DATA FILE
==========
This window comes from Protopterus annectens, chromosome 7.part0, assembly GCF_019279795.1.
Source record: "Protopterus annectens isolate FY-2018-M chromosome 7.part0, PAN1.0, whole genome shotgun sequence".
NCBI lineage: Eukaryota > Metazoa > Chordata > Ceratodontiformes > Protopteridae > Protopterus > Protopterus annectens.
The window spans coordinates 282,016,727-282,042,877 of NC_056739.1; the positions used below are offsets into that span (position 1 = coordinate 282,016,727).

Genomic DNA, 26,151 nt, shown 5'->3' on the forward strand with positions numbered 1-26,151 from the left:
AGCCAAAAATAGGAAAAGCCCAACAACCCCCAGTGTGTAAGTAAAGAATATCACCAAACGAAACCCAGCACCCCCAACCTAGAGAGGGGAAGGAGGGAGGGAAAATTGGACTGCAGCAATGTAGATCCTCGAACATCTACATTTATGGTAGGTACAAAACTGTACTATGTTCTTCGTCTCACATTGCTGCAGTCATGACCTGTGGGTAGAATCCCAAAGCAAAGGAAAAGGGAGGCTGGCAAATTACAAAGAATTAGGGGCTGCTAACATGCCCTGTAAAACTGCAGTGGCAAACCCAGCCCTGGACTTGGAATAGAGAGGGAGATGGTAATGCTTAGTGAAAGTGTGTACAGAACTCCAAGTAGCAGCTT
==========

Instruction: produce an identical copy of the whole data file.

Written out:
This window comes from Protopterus annectens, chromosome 7.part0, assembly GCF_019279795.1.
Source record: "Protopterus annectens isolate FY-2018-M chromosome 7.part0, PAN1.0, whole genome shotgun sequence".
NCBI lineage: Eukaryota > Metazoa > Chordata > Ceratodontiformes > Protopteridae > Protopterus > Protopterus annectens.
The window spans coordinates 282,016,727-282,042,877 of NC_056739.1; the positions used below are offsets into that span (position 1 = coordinate 282,016,727).

Genomic DNA, 26,151 nt, shown 5'->3' on the forward strand with positions numbered 1-26,151 from the left:
AGCCAAAAATAGGAAAAGCCCAACAACCCCCAGTGTGTAAGTAAAGAATATCACCAAACGAAACCCAGCACCCCCAACCTAGAGAGGGGAAGGAGGGAGGGAAAATTGGACTGCAGCAATGTAGATCCTCGAACATCTACATTTATGGTAGGTACAAAACTGTACTATGTTCTTCGTCTCACATTGCTGCAGTCATGACCTGTGGGTAGAATCCCAAAGCAAAGGAAAAGGGAGGCTGGCAAATTACAAAGAATTAGGGGCTGCTAACATGCCCTGTAAAACTGCAGTGGCAAACCCAGCCCTGGACTTGGAATAGAGAGGGAGATGGTAATGCTTAGTGAAAGTGTGTACAGAACTCCAAGTAGCAGCTT